Defendants in copyright infringement action filed counterclaim based on alleged antitrust violations. On plaintiff's motion to dismiss, the District Court, Roszkowski, J., held that the counterclaim failed to allege sufficient facts from which it could be determined that the conduct charged to be in violation of the antitrust laws vested the court with subject matter jurisdiction.
Motion to dismiss granted.
Charles A. Laff, Laff, Whitesel & Rochman, Chicago, Ill., for plaintiff.
William J. Stellman, Wegner, Stellman, McCord, Wiles & Wood, Warren D. McPhee, Joseph Krieger, Mason, Kolehmainen, Rathburn & Wyss, Chicago, Ill., for defendants.
ROSZKOWSKI, District Judge.
This matter comes before the Court on plaintiff Precision Universal Joint Corporation's (" Precision" ) motion to dismiss certain defendants' counterclaim pursuant to Rule 12(b)(1), (6), Federal Rules of Civil Procedure. For the reasons set forth herein, we grant plaintiff's request.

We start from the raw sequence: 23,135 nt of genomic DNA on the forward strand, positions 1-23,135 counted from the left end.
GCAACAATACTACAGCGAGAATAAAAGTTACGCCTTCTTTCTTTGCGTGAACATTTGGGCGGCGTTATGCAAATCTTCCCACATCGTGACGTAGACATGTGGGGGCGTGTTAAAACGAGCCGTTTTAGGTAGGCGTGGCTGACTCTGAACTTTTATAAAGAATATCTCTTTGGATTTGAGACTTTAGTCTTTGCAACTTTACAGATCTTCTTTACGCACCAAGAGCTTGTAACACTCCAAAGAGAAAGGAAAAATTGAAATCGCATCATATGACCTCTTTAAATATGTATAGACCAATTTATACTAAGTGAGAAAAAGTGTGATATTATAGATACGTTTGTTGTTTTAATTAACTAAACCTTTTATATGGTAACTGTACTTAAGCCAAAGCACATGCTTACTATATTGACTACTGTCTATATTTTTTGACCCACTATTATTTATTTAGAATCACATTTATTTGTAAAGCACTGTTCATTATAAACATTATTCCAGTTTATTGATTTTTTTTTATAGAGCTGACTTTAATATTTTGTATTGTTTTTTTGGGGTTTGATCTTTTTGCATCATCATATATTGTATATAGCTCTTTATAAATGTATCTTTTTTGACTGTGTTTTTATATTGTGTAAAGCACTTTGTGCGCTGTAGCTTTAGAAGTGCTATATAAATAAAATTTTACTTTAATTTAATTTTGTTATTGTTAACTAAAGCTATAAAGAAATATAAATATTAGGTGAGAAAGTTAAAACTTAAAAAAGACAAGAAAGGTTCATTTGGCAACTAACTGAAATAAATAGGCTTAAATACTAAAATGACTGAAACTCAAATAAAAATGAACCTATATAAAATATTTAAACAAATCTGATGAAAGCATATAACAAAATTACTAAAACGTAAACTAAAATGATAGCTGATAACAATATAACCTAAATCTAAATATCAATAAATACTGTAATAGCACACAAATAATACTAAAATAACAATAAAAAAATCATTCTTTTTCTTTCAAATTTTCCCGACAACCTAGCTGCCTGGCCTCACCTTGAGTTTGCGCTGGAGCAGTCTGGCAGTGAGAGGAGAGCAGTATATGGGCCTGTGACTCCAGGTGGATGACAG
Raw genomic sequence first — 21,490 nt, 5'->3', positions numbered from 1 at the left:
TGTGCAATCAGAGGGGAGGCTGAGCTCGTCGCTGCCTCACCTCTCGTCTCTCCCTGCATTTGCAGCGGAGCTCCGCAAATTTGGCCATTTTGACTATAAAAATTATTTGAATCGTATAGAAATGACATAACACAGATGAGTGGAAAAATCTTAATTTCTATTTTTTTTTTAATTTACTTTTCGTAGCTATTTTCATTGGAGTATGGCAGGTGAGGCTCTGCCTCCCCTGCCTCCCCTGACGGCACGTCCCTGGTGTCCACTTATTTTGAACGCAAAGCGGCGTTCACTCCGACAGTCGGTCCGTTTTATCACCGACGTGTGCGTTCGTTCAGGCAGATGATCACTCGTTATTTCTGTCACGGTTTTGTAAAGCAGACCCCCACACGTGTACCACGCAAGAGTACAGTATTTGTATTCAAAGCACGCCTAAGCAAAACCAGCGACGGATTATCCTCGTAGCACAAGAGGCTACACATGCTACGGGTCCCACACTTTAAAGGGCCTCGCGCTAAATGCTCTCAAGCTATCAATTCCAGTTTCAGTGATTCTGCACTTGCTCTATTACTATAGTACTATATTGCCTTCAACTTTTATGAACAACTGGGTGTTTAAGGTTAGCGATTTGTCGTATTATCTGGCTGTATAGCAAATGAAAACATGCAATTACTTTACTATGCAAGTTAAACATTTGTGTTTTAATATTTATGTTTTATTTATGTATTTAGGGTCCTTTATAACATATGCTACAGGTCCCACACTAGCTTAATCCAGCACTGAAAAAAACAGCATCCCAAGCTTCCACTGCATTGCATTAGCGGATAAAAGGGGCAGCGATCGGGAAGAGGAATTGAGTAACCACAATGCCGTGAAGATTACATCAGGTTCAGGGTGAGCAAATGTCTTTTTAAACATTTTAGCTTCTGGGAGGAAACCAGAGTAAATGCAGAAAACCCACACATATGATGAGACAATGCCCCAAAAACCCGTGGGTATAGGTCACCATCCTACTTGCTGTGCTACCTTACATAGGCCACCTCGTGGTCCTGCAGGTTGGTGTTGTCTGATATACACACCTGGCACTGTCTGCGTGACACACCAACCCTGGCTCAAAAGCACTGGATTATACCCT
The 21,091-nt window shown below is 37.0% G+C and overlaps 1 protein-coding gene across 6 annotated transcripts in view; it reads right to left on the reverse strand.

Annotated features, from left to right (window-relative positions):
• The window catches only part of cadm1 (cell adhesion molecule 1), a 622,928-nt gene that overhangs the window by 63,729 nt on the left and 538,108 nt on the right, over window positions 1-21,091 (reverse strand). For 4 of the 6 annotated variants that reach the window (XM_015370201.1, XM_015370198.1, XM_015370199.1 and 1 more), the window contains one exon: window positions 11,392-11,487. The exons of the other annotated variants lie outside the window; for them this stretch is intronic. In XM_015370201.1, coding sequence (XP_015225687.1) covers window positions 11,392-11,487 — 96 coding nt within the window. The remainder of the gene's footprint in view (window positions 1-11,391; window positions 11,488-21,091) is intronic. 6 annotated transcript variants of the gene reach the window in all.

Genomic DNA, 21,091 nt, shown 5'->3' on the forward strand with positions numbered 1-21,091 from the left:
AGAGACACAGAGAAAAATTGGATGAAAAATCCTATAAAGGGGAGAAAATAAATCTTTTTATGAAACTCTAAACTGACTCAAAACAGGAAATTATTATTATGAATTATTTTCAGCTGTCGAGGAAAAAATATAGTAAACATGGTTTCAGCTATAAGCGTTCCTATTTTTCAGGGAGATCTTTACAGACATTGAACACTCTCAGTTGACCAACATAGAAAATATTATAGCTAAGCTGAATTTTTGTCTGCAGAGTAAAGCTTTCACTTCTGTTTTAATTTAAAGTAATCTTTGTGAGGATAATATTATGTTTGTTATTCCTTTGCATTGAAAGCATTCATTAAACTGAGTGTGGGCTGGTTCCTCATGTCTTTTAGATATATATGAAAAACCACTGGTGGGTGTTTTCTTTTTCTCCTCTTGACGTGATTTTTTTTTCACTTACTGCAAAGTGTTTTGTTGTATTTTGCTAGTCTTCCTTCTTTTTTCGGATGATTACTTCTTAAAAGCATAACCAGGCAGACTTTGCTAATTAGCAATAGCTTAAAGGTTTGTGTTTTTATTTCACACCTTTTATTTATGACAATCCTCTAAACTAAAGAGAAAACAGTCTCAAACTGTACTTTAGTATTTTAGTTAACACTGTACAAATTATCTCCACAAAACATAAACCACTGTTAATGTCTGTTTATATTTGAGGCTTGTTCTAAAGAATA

This is an action for copyright infringement under 17 U.S.C. ss 101, 112, for unfair trade practices under Illinois Revised Statutes chapter 1211/2 ss 262 and 311-317, and for breach of contract under the common law of Illinois. Precision filed the original two-count complaint on September 3, 1975, against defendants, Republic Gear Company (" Republic" ) and The Zeller Corporation (" Zeller" ). Republic and Zeller filed their answer to the complaint on May 4, 1976. Following preliminary discovery on the merits, plaintiff asked leave to add Motor Master Products Corporation (" Motor Master" ) and Allied Eastern Corporation (" Allied" ) as defendants, and to file an amended complaint. Leave was granted, and the amended complaint was filed on February 18, 1977. Defendants Zeller, Motor Master and Allied filed a joint answer and counterclaim on March 10, 1977. Republic filed a separate answer on March 14, 1977. Republic did not file a counterclaim.